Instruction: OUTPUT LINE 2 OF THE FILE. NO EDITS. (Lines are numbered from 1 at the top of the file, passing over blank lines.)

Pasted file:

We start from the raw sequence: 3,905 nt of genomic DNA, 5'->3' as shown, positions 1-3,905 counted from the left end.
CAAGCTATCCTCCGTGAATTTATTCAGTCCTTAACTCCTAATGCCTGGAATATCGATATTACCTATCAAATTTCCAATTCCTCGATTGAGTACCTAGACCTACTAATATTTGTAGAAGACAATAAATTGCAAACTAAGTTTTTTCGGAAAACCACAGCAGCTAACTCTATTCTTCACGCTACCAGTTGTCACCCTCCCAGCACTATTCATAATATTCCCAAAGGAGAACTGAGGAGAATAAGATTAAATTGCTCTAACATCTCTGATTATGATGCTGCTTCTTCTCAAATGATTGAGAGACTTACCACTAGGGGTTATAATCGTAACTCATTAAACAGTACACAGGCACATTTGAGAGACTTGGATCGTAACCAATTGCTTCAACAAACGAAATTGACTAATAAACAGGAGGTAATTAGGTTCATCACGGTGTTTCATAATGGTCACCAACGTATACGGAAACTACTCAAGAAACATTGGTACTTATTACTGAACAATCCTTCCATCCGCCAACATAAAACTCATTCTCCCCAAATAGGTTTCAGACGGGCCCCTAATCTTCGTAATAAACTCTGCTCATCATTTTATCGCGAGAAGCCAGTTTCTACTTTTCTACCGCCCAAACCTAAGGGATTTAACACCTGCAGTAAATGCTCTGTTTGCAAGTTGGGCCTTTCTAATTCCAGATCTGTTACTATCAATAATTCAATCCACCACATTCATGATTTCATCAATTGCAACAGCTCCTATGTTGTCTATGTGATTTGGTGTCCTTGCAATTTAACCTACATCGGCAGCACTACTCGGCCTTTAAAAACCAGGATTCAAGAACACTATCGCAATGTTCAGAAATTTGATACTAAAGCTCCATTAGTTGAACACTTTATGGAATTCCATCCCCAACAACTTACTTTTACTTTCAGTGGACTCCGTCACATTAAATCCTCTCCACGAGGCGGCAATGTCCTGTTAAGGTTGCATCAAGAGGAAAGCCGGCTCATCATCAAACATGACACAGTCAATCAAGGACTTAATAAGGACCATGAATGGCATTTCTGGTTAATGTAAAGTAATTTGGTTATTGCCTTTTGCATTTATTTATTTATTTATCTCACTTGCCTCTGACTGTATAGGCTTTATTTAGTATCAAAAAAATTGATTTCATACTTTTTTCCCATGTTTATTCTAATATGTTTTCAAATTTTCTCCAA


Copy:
CAAGCTATCCTCCGTGAATTTATTCAGTCCTTAACTCCTAATGCCTGGAATATCGATATTACCTATCAAATTTCCAATTCCTCGATTGAGTACCTAGACCTACTAATATTTGTAGAAGACAATAAATTGCAAACTAAGTTTTTTCGGAAAACCACAGCAGCTAACTCTATTCTTCACGCTACCAGTTGTCACCCTCCCAGCACTATTCATAATATTCCCAAAGGAGAACTGAGGAGAATAAGATTAAATTGCTCTAACATCTCTGATTATGATGCTGCTTCTTCTCAAATGATTGAGAGACTTACCACTAGGGGTTATAATCGTAACTCATTAAACAGTACACAGGCACATTTGAGAGACTTGGATCGTAACCAATTGCTTCAACAAACGAAATTGACTAATAAACAGGAGGTAATTAGGTTCATCACGGTGTTTCATAATGGTCACCAACGTATACGGAAACTACTCAAGAAACATTGGTACTTATTACTGAACAATCCTTCCATCCGCCAACATAAAACTCATTCTCCCCAAATAGGTTTCAGACGGGCCCCTAATCTTCGTAATAAACTCTGCTCATCATTTTATCGCGAGAAGCCAGTTTCTACTTTTCTACCGCCCAAACCTAAGGGATTTAACACCTGCAGTAAATGCTCTGTTTGCAAGTTGGGCCTTTCTAATTCCAGATCTGTTACTATCAATAATTCAATCCACCACATTCATGATTTCATCAATTGCAACAGCTCCTATGTTGTCTATGTGATTTGGTGTCCTTGCAATTTAACCTACATCGGCAGCACTACTCGGCCTTTAAAAACCAGGATTCAAGAACACTATCGCAATGTTCAGAAATTTGATACTAAAGCTCCATTAGTTGAACACTTTATGGAATTCCATCCCCAACAACTTACTTTTACTTTCAGTGGACTCCGTCACATTAAATCCTCTCCACGAGGCGGCAATGTCCTGTTAAGGTTGCATCAAGAGGAAAGCCGGCTCATCATCAAACATGACACAGTCAATCAAGGACTTAATAAGGACCATGAATGGCATTTCTGGTTAATGTAAAGTAATTTGGTTATTGCCTTTTGCATTTATTTATTTATTTATCTCACTTGCCTCTGACTGTATAGGCTTTATTTAGTATCAAAAAAATTGATTTCATACTTTTTTCCCATGTTTATTCTAATATGTTTTCAAATTTTCTCCAA